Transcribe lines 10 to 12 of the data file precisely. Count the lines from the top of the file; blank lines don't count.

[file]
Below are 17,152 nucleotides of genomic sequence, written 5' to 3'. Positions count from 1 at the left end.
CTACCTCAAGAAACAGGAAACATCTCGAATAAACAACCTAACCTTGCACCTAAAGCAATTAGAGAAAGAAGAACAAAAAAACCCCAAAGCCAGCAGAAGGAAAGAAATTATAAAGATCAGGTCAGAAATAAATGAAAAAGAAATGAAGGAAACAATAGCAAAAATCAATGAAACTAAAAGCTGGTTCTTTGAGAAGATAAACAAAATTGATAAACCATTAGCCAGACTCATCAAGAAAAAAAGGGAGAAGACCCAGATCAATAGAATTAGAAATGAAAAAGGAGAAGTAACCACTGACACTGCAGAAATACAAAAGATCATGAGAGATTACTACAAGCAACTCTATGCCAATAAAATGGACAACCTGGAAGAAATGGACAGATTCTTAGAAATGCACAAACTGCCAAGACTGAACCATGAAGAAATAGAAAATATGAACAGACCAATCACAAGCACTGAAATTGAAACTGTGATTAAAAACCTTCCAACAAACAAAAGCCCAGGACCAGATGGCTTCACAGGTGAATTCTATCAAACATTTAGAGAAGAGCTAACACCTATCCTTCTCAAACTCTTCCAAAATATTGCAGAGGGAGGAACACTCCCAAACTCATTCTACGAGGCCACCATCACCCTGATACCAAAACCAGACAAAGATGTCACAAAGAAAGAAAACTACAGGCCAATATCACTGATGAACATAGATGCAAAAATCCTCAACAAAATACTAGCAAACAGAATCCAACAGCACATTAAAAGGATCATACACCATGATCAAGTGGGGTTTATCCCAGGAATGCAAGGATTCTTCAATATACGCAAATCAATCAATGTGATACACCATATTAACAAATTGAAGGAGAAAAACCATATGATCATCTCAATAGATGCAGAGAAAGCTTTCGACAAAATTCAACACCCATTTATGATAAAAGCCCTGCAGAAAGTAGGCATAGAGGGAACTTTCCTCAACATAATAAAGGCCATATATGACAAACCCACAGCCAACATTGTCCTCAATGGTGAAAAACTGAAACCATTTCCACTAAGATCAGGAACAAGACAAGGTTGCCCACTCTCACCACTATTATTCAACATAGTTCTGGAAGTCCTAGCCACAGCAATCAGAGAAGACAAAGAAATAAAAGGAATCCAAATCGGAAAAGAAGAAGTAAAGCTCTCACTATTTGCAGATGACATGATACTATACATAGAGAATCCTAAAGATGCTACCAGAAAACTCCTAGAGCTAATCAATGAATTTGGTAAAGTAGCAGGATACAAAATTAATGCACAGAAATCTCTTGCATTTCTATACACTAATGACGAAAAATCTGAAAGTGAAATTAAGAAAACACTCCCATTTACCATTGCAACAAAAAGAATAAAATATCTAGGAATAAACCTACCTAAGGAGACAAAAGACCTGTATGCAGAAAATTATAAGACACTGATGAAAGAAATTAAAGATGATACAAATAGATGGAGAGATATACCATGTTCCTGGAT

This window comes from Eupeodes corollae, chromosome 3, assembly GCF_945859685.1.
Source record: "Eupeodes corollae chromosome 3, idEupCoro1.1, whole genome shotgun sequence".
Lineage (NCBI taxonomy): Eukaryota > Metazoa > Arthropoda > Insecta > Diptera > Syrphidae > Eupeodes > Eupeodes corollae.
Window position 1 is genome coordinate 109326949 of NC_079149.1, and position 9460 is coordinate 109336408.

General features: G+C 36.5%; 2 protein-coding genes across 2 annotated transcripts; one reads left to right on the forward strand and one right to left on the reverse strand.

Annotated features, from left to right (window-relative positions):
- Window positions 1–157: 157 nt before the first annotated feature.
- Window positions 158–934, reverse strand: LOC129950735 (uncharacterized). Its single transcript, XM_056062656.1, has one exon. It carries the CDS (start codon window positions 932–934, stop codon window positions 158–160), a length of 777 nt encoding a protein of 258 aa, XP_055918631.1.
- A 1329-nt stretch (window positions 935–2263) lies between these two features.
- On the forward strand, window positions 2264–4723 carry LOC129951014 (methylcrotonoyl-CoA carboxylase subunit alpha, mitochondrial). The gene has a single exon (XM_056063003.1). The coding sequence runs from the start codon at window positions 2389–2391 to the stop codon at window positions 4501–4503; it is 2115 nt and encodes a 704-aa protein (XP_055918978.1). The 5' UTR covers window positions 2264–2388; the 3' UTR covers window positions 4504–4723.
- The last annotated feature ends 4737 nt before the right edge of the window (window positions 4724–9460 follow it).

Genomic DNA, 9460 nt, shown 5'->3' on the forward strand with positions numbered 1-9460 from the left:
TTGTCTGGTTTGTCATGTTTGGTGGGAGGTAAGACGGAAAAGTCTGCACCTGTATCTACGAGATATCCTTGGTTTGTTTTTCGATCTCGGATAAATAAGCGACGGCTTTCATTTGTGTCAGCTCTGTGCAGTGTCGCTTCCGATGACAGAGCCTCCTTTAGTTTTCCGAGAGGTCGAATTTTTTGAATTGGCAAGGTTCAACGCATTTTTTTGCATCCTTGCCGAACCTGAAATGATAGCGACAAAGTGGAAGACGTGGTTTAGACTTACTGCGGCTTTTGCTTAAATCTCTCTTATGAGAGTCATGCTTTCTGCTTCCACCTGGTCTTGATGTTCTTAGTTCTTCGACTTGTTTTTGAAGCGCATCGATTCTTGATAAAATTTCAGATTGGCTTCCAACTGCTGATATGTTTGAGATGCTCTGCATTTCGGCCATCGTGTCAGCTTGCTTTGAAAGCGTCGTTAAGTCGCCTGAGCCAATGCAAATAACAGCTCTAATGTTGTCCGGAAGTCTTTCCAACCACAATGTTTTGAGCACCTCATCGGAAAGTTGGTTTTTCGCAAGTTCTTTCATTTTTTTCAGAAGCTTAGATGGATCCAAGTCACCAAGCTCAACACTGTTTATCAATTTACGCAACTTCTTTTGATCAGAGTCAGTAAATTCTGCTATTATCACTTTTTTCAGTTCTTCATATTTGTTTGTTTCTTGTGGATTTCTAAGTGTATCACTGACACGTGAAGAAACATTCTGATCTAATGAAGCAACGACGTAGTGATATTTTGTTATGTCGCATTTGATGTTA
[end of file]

- Window positions 158–934, reverse strand: LOC129950735 (uncharacterized). Its single transcript, XM_056062656.1, has one exon. It carries the CDS (start codon window positions 932–934, stop codon window positions 158–160), a length of 777 nt encoding a protein of 258 aa, XP_055918631.1.
- A 1329-nt stretch (window positions 935–2263) lies between these two features.
- On the forward strand, window positions 2264–4723 carry LOC129951014 (methylcrotonoyl-CoA carboxylase subunit alpha, mitochondrial). The gene has a single exon (XM_056063003.1). The coding sequence runs from the start codon at window positions 2389–2391 to the stop codon at window positions 4501–4503; it is 2115 nt and encodes a 704-aa protein (XP_055918978.1). The 5' UTR covers window positions 2264–2388; the 3' UTR covers window positions 4504–4723.